Back in August we wrote about a neat service called fflick that looked to harness Twitter to power a movie sentiment and recommendation engine, with an added dash of colorful style. Now the service is getting two big thumbs up from Google: the search giant is in the process of acquiring the company for a price-tag of around $10 million (we expect the deal to close later this week).
At this point it’s unclear if Google intends to keep fflick alive, or if this is primarily about the startup’s talent and the sentiment analysis engine that drives its recommendations. The service is pretty straightfoward: you sign in with your Twitter account and are shown a list of top-ranking movies. Next to each film is a set of relevant tweets from the people you follow. You can also choose to browse by sentiment, viewing a stream of positive or negative tweets about each movie.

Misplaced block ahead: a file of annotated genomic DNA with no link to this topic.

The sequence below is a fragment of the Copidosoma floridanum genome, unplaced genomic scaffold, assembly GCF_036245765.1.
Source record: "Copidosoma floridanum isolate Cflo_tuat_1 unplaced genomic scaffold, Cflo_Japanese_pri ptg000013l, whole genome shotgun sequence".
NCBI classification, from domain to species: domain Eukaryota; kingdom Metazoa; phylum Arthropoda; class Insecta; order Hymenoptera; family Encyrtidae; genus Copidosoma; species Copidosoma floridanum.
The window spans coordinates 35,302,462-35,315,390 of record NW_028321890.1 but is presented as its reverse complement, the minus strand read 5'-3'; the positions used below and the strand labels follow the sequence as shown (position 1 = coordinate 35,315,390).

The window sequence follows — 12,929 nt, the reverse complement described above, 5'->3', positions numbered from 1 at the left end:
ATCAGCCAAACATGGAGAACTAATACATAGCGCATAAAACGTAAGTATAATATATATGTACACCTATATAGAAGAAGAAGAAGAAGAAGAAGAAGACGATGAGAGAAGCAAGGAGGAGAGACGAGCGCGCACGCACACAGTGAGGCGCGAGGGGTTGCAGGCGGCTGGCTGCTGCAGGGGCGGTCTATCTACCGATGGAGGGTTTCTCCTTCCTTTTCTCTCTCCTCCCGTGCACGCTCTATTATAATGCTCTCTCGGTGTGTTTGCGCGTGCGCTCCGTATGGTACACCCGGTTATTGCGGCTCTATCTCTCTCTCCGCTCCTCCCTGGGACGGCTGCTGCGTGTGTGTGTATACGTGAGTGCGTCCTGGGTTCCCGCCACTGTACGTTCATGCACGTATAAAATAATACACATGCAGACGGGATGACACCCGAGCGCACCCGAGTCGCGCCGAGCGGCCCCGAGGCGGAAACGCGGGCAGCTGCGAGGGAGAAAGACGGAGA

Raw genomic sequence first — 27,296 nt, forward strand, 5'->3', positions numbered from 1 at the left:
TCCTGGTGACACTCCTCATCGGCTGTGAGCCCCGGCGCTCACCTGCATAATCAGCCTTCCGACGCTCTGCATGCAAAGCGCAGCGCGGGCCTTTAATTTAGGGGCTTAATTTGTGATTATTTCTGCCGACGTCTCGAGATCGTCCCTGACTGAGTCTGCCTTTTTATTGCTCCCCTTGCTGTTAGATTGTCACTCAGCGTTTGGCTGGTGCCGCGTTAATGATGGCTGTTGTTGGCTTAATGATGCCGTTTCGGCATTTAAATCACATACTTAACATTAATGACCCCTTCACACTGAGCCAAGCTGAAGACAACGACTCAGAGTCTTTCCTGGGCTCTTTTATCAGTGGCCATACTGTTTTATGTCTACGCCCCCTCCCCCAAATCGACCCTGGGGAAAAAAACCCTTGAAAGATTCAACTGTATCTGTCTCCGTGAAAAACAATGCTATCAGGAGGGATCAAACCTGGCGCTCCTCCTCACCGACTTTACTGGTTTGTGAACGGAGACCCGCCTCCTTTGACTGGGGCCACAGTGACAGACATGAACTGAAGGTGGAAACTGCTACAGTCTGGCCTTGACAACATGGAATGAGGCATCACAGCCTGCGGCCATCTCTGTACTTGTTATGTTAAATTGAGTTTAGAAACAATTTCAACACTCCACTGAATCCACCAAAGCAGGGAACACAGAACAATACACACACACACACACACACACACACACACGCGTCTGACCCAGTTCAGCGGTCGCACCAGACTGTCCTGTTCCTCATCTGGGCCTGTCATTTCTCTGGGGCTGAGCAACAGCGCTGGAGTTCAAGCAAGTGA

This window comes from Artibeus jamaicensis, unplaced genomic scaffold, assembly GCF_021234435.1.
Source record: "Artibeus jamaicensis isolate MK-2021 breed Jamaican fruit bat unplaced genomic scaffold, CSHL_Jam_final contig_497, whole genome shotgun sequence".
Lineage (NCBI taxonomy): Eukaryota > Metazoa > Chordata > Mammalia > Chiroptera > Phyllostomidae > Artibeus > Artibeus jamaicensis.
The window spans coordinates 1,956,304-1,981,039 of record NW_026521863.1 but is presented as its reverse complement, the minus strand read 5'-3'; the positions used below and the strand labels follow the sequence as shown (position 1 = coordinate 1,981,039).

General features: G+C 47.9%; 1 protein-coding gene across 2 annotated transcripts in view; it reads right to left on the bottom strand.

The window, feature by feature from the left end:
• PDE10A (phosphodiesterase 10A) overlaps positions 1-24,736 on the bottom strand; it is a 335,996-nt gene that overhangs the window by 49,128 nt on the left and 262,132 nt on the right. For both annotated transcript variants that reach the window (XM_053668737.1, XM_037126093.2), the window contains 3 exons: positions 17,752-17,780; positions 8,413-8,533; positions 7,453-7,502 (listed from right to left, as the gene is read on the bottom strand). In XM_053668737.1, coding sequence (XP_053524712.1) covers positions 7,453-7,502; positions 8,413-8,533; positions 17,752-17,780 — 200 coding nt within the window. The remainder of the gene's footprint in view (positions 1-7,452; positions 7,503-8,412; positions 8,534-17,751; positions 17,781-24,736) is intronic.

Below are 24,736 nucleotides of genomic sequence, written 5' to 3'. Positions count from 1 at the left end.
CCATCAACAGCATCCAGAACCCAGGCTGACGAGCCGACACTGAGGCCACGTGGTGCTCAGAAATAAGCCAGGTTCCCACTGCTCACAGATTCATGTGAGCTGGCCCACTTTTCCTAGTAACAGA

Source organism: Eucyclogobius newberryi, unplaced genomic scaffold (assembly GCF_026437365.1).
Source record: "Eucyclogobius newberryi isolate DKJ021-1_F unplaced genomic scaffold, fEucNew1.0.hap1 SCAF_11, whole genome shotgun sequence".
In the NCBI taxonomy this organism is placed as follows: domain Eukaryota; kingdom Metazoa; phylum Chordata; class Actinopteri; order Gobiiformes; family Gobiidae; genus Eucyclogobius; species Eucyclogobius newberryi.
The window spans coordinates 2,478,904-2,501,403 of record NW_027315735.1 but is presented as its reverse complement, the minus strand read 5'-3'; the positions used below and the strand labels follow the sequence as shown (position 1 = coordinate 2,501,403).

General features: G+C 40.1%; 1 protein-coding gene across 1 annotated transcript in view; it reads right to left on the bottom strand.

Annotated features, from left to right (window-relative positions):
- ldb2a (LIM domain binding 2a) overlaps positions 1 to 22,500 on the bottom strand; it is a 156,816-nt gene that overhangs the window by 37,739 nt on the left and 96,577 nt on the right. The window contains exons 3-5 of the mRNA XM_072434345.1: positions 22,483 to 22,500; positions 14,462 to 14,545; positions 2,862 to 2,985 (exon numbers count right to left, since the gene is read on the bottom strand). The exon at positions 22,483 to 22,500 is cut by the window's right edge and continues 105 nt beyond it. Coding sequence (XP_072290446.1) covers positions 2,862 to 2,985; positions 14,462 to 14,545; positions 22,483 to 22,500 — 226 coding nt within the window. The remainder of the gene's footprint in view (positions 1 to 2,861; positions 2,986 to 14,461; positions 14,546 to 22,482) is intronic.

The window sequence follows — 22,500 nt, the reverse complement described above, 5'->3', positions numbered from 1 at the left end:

fflick was founded by four former Digg employees. When the company launched last summer it said that movies were only its first vertical, and that it would expand to use its sentiment technology elsewhere down the line.